Mustard-butter Broccoli Pasta

I have very particular feelings about condiments. These may verge a bit on condiment OCD.

Growing up, I refused to eat — in no particular order — mayo, mustard, relish, chutney. And mushrooms. Not a condiment, I know, but it was something I refused to eat. My burgers were dry except for ketchup and that was just fine with me. Except, oddly, McDonald’s hamburgers with their thin scraping of yellow mustard. Somehow that was OK with me.

Nowadays, things have relaxed slightly. I still ask for no mayo, if it’s just straight-up, out-of-the-jar, spread. Bring on the pesto, lemon, dill, herb, curry variations. I won’t go out of my way to add relish or mustard, but I enjoy them on my burger. (Oh god, when I decided to finally try a White Spot burger — the real ones from B.C., not these faux Alberta versions —and had the Triple O sauce? Damn, that is good condiment.)

(Ketchup is good, but belongs only on fries, hot dogs, hamburgers and sausages. That is all.)

And the turning point may have been Mustard-butter Broccoli Pasta.

Until I had this, I was certain I didn’t like Dijon mustard. I was wrong. Oh, so, very wrong.


This is a wonderful summer pasta, partly because of the bright colour and fresh taste, but also because it requires but one pot. And, if you’re quick on the ball and plan ahead, you can use the summer heat to soften butter, which is one of the “sauce” ingredients. Of course, if you’re a bit forgetful (like me), there is always the microwave. That said, softening the butter naturally is much tastier. (Full disclosure: I have used Becel to make this and it’s still good.)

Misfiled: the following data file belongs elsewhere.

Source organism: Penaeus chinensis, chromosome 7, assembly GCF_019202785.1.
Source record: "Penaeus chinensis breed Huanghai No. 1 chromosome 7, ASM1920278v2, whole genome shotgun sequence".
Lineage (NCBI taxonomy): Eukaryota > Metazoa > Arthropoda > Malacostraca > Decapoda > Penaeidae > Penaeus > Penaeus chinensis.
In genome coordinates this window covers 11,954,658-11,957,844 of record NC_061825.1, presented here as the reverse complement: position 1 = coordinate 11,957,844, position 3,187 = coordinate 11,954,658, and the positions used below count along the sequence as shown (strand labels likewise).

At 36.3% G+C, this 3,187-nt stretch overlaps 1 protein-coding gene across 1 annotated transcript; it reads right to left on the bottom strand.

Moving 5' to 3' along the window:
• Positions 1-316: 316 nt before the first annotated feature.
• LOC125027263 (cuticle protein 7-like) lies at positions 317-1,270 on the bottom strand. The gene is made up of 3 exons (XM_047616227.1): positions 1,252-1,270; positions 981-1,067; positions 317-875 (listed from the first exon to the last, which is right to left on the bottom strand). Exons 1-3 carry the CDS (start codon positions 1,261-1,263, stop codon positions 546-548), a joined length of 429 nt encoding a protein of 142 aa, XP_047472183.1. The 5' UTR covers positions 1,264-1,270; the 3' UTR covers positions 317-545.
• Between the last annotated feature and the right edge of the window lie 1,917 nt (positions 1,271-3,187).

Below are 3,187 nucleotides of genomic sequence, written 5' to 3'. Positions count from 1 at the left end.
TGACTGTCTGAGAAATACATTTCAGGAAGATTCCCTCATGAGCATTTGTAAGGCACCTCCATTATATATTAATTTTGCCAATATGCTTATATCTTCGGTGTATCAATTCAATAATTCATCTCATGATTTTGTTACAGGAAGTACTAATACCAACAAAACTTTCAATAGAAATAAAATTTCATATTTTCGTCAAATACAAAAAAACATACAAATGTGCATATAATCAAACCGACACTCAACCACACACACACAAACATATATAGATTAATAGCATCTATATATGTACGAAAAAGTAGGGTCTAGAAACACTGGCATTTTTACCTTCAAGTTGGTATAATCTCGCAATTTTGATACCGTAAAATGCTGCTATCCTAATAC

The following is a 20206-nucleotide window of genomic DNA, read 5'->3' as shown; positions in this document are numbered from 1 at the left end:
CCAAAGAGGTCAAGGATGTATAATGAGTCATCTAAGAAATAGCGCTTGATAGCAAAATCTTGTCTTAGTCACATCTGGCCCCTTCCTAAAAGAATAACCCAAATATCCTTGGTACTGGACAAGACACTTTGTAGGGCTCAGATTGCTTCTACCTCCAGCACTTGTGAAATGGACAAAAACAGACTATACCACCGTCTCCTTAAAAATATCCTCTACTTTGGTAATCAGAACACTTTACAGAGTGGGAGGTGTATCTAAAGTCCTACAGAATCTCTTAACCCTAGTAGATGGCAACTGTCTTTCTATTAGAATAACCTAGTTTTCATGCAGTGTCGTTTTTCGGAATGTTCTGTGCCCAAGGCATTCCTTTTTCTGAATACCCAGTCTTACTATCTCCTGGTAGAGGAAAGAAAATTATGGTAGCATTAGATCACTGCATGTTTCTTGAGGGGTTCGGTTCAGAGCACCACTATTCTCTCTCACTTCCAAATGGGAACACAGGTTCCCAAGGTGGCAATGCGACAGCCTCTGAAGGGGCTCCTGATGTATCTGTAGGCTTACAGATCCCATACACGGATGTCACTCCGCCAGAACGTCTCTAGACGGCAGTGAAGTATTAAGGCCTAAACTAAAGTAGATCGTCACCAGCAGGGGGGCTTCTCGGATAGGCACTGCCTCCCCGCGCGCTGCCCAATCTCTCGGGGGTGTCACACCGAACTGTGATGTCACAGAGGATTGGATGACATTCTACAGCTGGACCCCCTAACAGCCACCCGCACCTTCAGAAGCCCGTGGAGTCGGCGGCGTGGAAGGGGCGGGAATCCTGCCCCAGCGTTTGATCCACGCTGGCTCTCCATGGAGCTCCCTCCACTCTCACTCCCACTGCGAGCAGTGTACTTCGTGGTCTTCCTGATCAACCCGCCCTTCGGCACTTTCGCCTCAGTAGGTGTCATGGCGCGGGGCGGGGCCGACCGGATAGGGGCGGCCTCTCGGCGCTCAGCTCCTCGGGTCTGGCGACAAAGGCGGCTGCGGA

My Mum first made this many, many years ago, then photocopied it for me while I lived for a summer in Kitimat with her own notes neatly written out in red pen. And this recipe has become one of those comfort ones that has followed me as I lived in teeny-tiny towns across B.C., slogging my way through jobs at teeny-tiny newspapers, and over to Japan where I lived for a year. Sure, finding Dijon was tricky, but it was doable. And, more importantly, it was worth it.

I like to use penne with this because then it’s super easy to eat, plus the penne rigate’s ridges pick up more sauce. Of course, the big carriers are the broccoli spears; they become sponges for the mustard-butter sauce. And, frankly, I’ll use whatever pasta I have on hand. Case in point: tonight’s dinner was farfalle.

Mustard-butter sauce

All in the pot together

Mustard-butter Broccoli Pasta

I’ve made some changes from the original recipe, so this is the version as I make it.

Mustard-butter Broccoli Pasta

  • 1/2 cup butter
  • 4 tbsp. Dijon mustard (I use generic — gasp! — Safeway brand. I like it better than Grey Poupon.)
  • 2 cloves garlic, finely minced (I use my lovely, lovely rasp.)
  • Salt and pepper
  • Herbs (chives, parsley or green onion tops), about 4 tbsp. total (And if I don’t have them, I don’t worry about it.)
  • 2 or 3 cups broccoli florets, from two crowns
  • 3/4 pound pasta

Let the butter soften, then mix in the mustard, herbs and pepper. Check for seasonings before adding more salt. Set a huge pot of water on the stove to boil. When it comes to a rolling boil, season liberally with salt, then add the pasta. Cut the broccoli florets off the stem and set aside. When the pasta is about two or three minutes from being cooked to al dente, throw in the broccoli and stir to let it cook with the pasta. Drain when the pasta is tender and the broccoli is still green. Throw back into the pot and stir in the mustard-butter mixture. The heat from the cooked pasta and broccoli will melt the butter mixture. Check for seasonings and serve.

Note: I usually hold back some of the mustard-butter. Often you won’t need all of it. But when I put away the leftovers in containers, I spoon a bit of the mixture on top. That way, when you reheat it the next day (or whenever) in the microwave, it’s still a bit saucy.